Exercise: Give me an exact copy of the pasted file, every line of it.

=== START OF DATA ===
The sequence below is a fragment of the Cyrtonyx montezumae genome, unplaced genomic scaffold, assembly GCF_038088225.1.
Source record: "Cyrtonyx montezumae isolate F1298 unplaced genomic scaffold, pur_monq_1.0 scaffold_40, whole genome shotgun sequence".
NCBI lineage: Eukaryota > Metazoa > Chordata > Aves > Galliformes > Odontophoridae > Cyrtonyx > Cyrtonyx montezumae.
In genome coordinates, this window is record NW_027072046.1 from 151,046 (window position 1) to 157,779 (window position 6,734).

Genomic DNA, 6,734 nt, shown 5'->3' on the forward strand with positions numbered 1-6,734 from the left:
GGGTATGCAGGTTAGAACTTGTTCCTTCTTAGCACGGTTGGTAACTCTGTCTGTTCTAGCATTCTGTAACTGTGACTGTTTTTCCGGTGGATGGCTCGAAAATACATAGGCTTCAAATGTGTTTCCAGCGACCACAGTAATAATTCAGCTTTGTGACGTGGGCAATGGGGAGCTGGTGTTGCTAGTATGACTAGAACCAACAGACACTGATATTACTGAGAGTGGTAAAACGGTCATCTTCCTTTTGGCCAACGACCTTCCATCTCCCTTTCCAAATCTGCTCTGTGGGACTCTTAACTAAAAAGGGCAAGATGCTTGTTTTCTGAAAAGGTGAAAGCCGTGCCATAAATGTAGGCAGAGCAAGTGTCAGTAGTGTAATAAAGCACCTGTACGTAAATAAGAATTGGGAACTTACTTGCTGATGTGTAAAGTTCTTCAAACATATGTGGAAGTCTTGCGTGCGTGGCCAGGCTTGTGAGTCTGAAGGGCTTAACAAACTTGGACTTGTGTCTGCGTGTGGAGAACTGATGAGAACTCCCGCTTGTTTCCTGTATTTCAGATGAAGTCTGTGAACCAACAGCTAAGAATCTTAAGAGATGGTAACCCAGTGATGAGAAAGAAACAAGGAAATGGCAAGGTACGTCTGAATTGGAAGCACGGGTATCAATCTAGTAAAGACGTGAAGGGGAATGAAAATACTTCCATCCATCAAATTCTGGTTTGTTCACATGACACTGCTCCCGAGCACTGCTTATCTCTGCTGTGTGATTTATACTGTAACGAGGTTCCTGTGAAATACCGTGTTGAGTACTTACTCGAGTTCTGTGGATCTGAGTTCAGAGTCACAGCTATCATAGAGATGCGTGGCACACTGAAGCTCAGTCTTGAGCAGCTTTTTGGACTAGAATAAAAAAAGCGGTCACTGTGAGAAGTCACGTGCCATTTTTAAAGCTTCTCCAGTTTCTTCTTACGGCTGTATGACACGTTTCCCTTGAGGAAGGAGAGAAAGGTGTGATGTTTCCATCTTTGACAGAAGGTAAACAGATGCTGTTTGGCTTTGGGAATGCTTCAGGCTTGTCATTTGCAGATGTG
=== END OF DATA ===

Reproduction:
The sequence below is a fragment of the Cyrtonyx montezumae genome, unplaced genomic scaffold, assembly GCF_038088225.1.
Source record: "Cyrtonyx montezumae isolate F1298 unplaced genomic scaffold, pur_monq_1.0 scaffold_40, whole genome shotgun sequence".
NCBI lineage: Eukaryota > Metazoa > Chordata > Aves > Galliformes > Odontophoridae > Cyrtonyx > Cyrtonyx montezumae.
In genome coordinates, this window is record NW_027072046.1 from 151,046 (window position 1) to 157,779 (window position 6,734).

Genomic DNA, 6,734 nt, shown 5'->3' on the forward strand with positions numbered 1-6,734 from the left:
GGGTATGCAGGTTAGAACTTGTTCCTTCTTAGCACGGTTGGTAACTCTGTCTGTTCTAGCATTCTGTAACTGTGACTGTTTTTCCGGTGGATGGCTCGAAAATACATAGGCTTCAAATGTGTTTCCAGCGACCACAGTAATAATTCAGCTTTGTGACGTGGGCAATGGGGAGCTGGTGTTGCTAGTATGACTAGAACCAACAGACACTGATATTACTGAGAGTGGTAAAACGGTCATCTTCCTTTTGGCCAACGACCTTCCATCTCCCTTTCCAAATCTGCTCTGTGGGACTCTTAACTAAAAAGGGCAAGATGCTTGTTTTCTGAAAAGGTGAAAGCCGTGCCATAAATGTAGGCAGAGCAAGTGTCAGTAGTGTAATAAAGCACCTGTACGTAAATAAGAATTGGGAACTTACTTGCTGATGTGTAAAGTTCTTCAAACATATGTGGAAGTCTTGCGTGCGTGGCCAGGCTTGTGAGTCTGAAGGGCTTAACAAACTTGGACTTGTGTCTGCGTGTGGAGAACTGATGAGAACTCCCGCTTGTTTCCTGTATTTCAGATGAAGTCTGTGAACCAACAGCTAAGAATCTTAAGAGATGGTAACCCAGTGATGAGAAAGAAACAAGGAAATGGCAAGGTACGTCTGAATTGGAAGCACGGGTATCAATCTAGTAAAGACGTGAAGGGGAATGAAAATACTTCCATCCATCAAATTCTGGTTTGTTCACATGACACTGCTCCCGAGCACTGCTTATCTCTGCTGTGTGATTTATACTGTAACGAGGTTCCTGTGAAATACCGTGTTGAGTACTTACTCGAGTTCTGTGGATCTGAGTTCAGAGTCACAGCTATCATAGAGATGCGTGGCACACTGAAGCTCAGTCTTGAGCAGCTTTTTGGACTAGAATAAAAAAAGCGGTCACTGTGAGAAGTCACGTGCCATTTTTAAAGCTTCTCCAGTTTCTTCTTACGGCTGTATGACACGTTTCCCTTGAGGAAGGAGAGAAAGGTGTGATGTTTCCATCTTTGACAGAAGGTAAACAGATGCTGTTTGGCTTTGGGAATGCTTCAGGCTTGTCATTTGCAGATGTG